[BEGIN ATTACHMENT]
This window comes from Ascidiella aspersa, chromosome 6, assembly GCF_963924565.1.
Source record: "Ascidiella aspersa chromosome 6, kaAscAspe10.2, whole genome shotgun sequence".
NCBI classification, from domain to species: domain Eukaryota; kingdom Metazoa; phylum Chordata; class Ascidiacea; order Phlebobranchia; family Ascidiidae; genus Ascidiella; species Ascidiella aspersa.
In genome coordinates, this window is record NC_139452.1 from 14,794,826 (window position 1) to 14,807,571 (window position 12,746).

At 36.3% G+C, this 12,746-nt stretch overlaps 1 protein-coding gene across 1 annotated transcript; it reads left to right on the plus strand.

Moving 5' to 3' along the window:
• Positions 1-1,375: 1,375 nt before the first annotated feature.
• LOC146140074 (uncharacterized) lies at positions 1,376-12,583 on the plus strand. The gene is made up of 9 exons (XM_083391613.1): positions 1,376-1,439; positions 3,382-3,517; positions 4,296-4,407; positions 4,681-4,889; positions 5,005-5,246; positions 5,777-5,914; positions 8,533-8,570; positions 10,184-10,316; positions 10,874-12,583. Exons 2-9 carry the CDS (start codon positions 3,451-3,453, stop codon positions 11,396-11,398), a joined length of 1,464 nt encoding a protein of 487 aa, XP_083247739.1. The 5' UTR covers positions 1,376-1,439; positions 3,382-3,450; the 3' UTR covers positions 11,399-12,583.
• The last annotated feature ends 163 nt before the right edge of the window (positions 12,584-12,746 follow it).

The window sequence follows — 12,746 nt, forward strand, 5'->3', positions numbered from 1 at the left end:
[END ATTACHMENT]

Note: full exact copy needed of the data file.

This window comes from Ascidiella aspersa, chromosome 6, assembly GCF_963924565.1.
Source record: "Ascidiella aspersa chromosome 6, kaAscAspe10.2, whole genome shotgun sequence".
NCBI classification, from domain to species: domain Eukaryota; kingdom Metazoa; phylum Chordata; class Ascidiacea; order Phlebobranchia; family Ascidiidae; genus Ascidiella; species Ascidiella aspersa.
In genome coordinates, this window is record NC_139452.1 from 14,794,826 (window position 1) to 14,807,571 (window position 12,746).

At 36.3% G+C, this 12,746-nt stretch overlaps 1 protein-coding gene across 1 annotated transcript; it reads left to right on the plus strand.

Moving 5' to 3' along the window:
• Positions 1-1,375: 1,375 nt before the first annotated feature.
• LOC146140074 (uncharacterized) lies at positions 1,376-12,583 on the plus strand. The gene is made up of 9 exons (XM_083391613.1): positions 1,376-1,439; positions 3,382-3,517; positions 4,296-4,407; positions 4,681-4,889; positions 5,005-5,246; positions 5,777-5,914; positions 8,533-8,570; positions 10,184-10,316; positions 10,874-12,583. Exons 2-9 carry the CDS (start codon positions 3,451-3,453, stop codon positions 11,396-11,398), a joined length of 1,464 nt encoding a protein of 487 aa, XP_083247739.1. The 5' UTR covers positions 1,376-1,439; positions 3,382-3,450; the 3' UTR covers positions 11,399-12,583.
• The last annotated feature ends 163 nt before the right edge of the window (positions 12,584-12,746 follow it).

The window sequence follows — 12,746 nt, forward strand, 5'->3', positions numbered from 1 at the left end: